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Author: SDTrond Two stars, 250 posts Add to my Favorite Fools Ignore this person (you won't see their posts anymore) Number: of 121565  
Subject: Legality question Date: 6/16/2005 10:44 PM
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Hello to all,

I have a couple friends who want to give me money to invest. Can anyone give me some pointers on the legal implications of this?

1) Any comments on whether I need licenses (used to have series 6 & 63, now lapsed)

2) I would be taxed at my marginal rate, and the friends are content with me taking 30%/15% of the top of short/long term gains. Aslong as everyone fills out gift tax forms for the IRS, is there any other taxable implications?

Thanks in advance!
Trond
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Author: irasmilo Big gold star, 5000 posts Old School Fool Add to my Favorite Fools Ignore this person (you won't see their posts anymore) Number: 79727 of 121565
Subject: Re: Legality question Date: 6/17/2005 1:21 AM
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Hello to all,

I have a couple friends who want to give me money to invest. Can anyone give me some pointers on the legal implications of this?

1) Any comments on whether I need licenses (used to have series 6 & 63, now lapsed)


You may need licenses. This is regulated at the state level. If you do need a license, a Series 6 license is not sufficient for investing directly in stocks.

2) I would be taxed at my marginal rate, and the friends are content with me taking 30%/15% of the top of short/long term gains. Aslong as everyone fills out gift tax forms for the IRS, is there any other taxable implications?

They're not giving you a gift...or if they are, it's a gift of the total investment principal and you are giving them a gift back of their net proceeds. Proceeding down this path will ultimately chew up all of your unified credits and subject your estates to unnecessary taxation.

Ira


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Author: ptheland Big gold star, 5000 posts Feste Award Nominee! Old School Fool Add to my Favorite Fools Ignore this person (you won't see their posts anymore) Number: 79728 of 121565
Subject: Re: Legality question Date: 6/17/2005 1:27 AM
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2) I would be taxed at my marginal rate, and the friends are content with me taking 30%/15% of the top of short/long term gains. Aslong as everyone fills out gift tax forms for the IRS, is there any other taxable implications?

A far better solution is for the accounts to remain in their names, and let them pay their own taxes. These are not gifts, as they are not giving you money unconditionally -- they expect to get it back.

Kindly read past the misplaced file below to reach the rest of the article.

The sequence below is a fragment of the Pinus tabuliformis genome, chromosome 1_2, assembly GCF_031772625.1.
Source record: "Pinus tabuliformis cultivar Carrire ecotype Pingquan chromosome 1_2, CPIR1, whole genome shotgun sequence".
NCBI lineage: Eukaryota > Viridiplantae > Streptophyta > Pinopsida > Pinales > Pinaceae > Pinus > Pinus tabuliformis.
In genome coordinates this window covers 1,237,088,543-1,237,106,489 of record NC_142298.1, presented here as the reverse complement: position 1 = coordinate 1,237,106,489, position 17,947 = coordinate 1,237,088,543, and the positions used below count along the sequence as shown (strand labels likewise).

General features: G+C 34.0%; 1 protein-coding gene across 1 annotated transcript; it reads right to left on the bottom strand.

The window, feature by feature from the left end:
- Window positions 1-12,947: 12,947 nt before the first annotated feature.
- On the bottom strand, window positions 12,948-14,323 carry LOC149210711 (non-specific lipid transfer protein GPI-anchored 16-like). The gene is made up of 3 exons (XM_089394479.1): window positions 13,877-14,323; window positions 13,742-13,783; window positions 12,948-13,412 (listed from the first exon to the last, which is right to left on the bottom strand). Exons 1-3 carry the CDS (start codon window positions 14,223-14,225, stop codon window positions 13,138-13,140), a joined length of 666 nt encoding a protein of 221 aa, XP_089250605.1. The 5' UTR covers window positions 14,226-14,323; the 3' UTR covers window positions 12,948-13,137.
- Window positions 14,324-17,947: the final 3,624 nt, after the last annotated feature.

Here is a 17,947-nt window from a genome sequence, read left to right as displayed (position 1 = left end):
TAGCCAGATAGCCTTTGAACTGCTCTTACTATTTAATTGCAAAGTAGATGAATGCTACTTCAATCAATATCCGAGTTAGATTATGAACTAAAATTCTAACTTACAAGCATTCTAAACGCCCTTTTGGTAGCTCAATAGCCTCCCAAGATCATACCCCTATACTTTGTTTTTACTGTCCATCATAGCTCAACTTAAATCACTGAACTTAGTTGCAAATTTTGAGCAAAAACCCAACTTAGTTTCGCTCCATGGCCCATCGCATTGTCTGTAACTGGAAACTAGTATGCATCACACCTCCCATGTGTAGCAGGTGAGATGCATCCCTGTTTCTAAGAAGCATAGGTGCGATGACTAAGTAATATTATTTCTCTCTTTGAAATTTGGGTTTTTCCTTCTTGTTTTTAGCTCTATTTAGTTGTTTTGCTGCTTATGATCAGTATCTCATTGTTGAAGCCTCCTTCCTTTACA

As to licensing - you held those licenses before, don't you know what activities they covered? I would have thought that would have been part of the licensing exams.

--Peter

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Author: Tiddman Big gold star, 5000 posts Feste Award Nominee! Old School Fool Add to my Favorite Fools Ignore this person (you won't see their posts anymore) Number: 79730 of 121565
Subject: Re: Legality question Date: 6/17/2005 9:52 AM
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I have a couple friends who want to give me money to invest. Can anyone give me some pointers on the legal implications of this?

You might try floating this question on the Liquid Lounge board, and search that board for previous threads on the same topic (it comes up a lot). A number of professional investment advisors hang out there.

1) Any comments on whether I need licenses (used to have series 6 & 63, now lapsed)

Generally speaking, if you collect any fees for this activity, you need to be registered, and being registered means passing for example the series 65. Generally speaking, if you are managing less than $25M, you will be regulated at the state level, and if more than that, at the federal level (i.e. by the SEC).

I say "generally speaking" because the laws vary by state, and there are some loopholes and "de minimum" exemptions that may apply to you. The applicable state laws depend on where you reside and do business and where your friends/clients reside. I would seek the advice of a lawyer familiar with these matters. Also, passing the series 65 will get you familiar with these laws and the ethics involved. Running afoul of the securities laws is probably not worth making a few dollars on the side.

2) I would be taxed at my marginal rate, and the friends are content with me taking 30%/15% of the top of short/long term gains. Aslong as everyone fills out gift tax forms for the IRS, is there any other taxable implications?